When Kuhlmann founded the collective back in 2018, it was a small group of people meeting in parks and studios – places ill-equipped for dance and acrobatic performances. As everything started coming together, Kuhlmann realized that she would need funding to continue this project while finishing up her PhD.
Stefanie Blain-Moraes, Kuhlmann’s supervisor and the principal investigator of the project, helped find a home for this original idea. “The grant from HBHL gave us the opportunity to pursue this unique, intersectoral project that does not fit traditional funding models,” explained Blain-Moraes. “The outcome is a set of two incredible performances that are exemplary uses of the performing arts to convey scientific knowledge and lived experience of neurodegenerative conditions.”
“In a very concrete way, the HBHL funding gave me a postdoc,” Kuhlmann said. “I don’t think I would have been able to do this project as a postdoctoral researcher if it wasn’t for HBHL – it’s the reason I am where I am today.”
Kuhlmann shared that the Piece of Mind Collective plans to continue developing their performances and that she hopes to use them to create interactive workshops and facilitate further community-building among those with a connection to neurodegenerative disease. She is currently preparing the results of a qualitative study looking at the impact the Collective’s performances had on audiences and how the co-creation process resulted in knowledge exchange and built empathy between participants.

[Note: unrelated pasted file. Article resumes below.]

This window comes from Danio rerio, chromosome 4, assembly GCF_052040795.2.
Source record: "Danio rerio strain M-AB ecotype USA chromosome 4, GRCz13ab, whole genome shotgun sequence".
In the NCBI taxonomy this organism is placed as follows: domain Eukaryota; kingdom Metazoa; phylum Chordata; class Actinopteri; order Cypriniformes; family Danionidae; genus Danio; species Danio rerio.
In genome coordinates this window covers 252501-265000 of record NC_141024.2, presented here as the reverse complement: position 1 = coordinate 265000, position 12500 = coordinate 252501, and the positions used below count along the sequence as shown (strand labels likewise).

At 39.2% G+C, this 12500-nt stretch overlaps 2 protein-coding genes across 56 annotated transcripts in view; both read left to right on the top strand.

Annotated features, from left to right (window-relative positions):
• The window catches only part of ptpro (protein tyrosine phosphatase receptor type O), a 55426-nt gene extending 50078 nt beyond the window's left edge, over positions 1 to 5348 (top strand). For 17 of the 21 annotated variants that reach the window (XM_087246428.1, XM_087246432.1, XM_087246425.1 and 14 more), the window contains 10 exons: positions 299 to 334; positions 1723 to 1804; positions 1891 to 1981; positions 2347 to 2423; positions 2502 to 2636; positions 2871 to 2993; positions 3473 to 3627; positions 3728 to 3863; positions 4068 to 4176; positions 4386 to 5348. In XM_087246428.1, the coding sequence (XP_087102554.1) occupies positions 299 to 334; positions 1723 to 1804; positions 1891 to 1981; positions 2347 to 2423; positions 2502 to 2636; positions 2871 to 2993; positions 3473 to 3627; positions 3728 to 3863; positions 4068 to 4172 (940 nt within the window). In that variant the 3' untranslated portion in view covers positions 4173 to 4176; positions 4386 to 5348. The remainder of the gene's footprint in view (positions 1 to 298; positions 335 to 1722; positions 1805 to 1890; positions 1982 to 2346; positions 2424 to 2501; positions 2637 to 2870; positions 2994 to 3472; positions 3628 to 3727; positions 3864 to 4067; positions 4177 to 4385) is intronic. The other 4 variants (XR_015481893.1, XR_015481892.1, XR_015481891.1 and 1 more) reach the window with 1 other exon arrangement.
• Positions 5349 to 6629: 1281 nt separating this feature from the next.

Visit the Piece of Mind Collective’s Facebook page to stay up to date, and watch past performances, interviews and behind-the-scenes content on their YouTube channel. The Collective was also featured on Radio-Canada’s popular-science series Découverte (video available in French only).
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Article courtesy of The McGill Reporter
Article courtesy of The McGill Reporter